Psychosomatic Disorders: Stress-Related Illnesses

Among physical illnesses (diseases), those that are greatly ameliorated or aggravated by stress (psychosocial factors) are called psychosomatic disorders/psychosomatic disease/psychosomatic illness. [The terms ‘psychosomatic disorder’ are used in the broadest sense and ‘psychosomatic disease’ or ‘psychosomatic illness’ in the sense of specific illnesses.] Psychosomatic medicine approaches psychosomatic disorders by considering the relationship between the mind and the body.

Definition of Psychosomatic Disorders

The Japanese Society of Psychosomatic Medicine (1991) defines it as follows,

Among physical diseases, psychosocial factors are closely involved in the onset and course of the disease, and organic or functional disorders are recognized.

Japanese Society of Psychosomatic Medicine (1991)

Take the condition “chronic gastritis”.
Gastritis is now largely caused by H. pylori, but it can also be influenced by drugs such as aspirin. It is also influenced by diet, psychological factors such as worry and anxiety, alcohol consumption, smoking and physical constitution. Incontinent eating habits (overeating or drinking too much) can cause gastritis.

In other words, psychosocial factors such as stress may play a major role in the onset and course of gastritis (circled in red on the right side of the figure), while others, such as H. pylori and drugs, may not be so relevant (circled on the left side of the figure).

In cases that are largely related, the aspect of psychosomatic illness is significant, so in Japan, it is described as “chronic gastritis (psychosomatic disorders)” as an insurance injury or disease name, and can be treated as a psychosomatic disorders.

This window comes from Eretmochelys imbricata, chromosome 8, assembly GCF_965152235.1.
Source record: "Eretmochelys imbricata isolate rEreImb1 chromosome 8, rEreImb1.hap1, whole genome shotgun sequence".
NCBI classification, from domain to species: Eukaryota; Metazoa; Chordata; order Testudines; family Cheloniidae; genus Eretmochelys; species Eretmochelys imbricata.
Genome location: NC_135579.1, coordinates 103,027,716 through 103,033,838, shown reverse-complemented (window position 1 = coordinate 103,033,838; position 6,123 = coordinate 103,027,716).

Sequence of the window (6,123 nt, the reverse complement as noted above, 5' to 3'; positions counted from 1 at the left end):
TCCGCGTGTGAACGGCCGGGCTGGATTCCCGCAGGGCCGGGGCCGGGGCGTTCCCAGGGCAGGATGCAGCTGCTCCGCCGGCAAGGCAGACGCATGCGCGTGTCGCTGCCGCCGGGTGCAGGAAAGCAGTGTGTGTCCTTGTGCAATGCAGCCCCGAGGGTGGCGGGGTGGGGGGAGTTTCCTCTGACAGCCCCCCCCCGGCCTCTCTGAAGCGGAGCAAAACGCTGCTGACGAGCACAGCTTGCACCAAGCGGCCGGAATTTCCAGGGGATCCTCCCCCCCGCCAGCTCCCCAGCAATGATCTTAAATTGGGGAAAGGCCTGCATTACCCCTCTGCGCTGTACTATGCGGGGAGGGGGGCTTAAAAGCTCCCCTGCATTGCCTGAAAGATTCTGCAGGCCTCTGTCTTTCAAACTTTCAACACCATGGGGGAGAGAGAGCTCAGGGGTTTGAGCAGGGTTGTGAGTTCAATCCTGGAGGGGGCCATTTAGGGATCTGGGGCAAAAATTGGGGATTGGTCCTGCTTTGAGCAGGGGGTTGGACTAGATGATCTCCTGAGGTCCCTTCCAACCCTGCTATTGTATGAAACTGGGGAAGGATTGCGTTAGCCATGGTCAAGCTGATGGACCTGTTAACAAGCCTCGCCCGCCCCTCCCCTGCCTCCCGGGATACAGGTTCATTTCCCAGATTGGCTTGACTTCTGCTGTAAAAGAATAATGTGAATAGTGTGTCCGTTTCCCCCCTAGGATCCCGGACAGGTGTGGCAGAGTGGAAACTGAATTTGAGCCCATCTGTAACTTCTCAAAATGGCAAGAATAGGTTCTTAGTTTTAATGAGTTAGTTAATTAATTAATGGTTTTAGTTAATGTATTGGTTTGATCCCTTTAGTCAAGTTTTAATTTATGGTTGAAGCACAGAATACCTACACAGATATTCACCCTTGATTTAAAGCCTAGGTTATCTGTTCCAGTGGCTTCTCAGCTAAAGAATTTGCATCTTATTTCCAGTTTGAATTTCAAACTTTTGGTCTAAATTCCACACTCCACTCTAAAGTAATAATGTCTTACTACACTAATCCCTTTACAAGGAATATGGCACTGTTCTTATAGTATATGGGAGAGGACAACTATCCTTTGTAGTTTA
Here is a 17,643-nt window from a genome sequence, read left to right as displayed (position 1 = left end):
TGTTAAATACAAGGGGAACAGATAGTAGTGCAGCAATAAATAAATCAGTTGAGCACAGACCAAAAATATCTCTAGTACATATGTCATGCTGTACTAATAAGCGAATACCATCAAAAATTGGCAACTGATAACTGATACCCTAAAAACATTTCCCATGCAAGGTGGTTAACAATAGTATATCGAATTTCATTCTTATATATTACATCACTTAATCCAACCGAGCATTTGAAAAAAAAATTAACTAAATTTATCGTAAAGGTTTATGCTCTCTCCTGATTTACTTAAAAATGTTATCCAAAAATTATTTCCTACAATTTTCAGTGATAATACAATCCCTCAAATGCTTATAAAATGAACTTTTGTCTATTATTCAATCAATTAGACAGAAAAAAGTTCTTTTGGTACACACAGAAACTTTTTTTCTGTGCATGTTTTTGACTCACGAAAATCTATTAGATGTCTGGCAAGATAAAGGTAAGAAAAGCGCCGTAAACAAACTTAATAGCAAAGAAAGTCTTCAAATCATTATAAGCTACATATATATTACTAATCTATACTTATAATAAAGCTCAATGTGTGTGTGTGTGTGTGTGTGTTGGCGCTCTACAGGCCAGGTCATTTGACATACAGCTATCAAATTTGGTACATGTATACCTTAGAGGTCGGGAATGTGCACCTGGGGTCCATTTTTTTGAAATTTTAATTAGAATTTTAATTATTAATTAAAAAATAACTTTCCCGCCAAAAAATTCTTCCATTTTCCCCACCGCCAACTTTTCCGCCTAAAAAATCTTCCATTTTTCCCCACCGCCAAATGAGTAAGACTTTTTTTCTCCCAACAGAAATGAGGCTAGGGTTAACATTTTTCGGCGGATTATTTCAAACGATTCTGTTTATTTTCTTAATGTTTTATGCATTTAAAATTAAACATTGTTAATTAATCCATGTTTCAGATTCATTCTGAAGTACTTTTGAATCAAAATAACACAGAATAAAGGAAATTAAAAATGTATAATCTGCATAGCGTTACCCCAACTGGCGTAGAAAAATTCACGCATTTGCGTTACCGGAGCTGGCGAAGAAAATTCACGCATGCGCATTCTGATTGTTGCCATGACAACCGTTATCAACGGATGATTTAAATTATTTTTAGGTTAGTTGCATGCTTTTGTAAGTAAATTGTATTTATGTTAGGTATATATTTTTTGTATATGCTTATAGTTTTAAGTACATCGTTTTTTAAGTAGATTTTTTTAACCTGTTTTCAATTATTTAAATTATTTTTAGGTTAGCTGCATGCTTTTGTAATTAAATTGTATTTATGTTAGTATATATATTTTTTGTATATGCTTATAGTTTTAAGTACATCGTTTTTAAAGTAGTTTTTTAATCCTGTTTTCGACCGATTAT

Are All Diseases Psychosomatic?

Since ancient times, it has been said that “sickness begins with the mind,” and any disease is affected to a greater or lesser extent by stress and other psychosocial influences. In other words, all diseases are psychosomatic.

For example, a coronavirus infection can have a poor course due to a lowered immunity, or a mild illness if the immunity is high. This immunity is greatly affected by stress. However, infectious diseases are not often treated as psychosomatic disorders. If a psychosomatic aspect of the disease is present, but the degree of psychosomatic illness is small or has little clinical significance, it is not appropriate to treat it as a psychosomatic disorders.

Changes in Disease Structure

Since ancient times, there have been a variety of diseases, and a certain percentage of these diseases had psychosocial aspects, but with the increasing complexity of society and other factors, the percentage of diseases for which psychosocial aspects should be considered has increased.

In developing and other countries where orthodox medicine is still a problem, the focus is still on public health and conventional approaches to disease. However, in highly complex societies, especially in developed countries, lifestyle and chronic diseases are on the rise, and the proportion of stress-related diseases is increasing every year. It can be said that as medical science has advanced and many diseases have become treatable, there has been a relative increase in complex diseases.

In the midst of these changes in disease structure, psychosomatic medicine have become necessary to deal with the interactions between stress or psychosocial aspects of disease.

(Kanbara K, Psychosomatic Labo/ LABs Psychosomatic Medicine,, April 2022)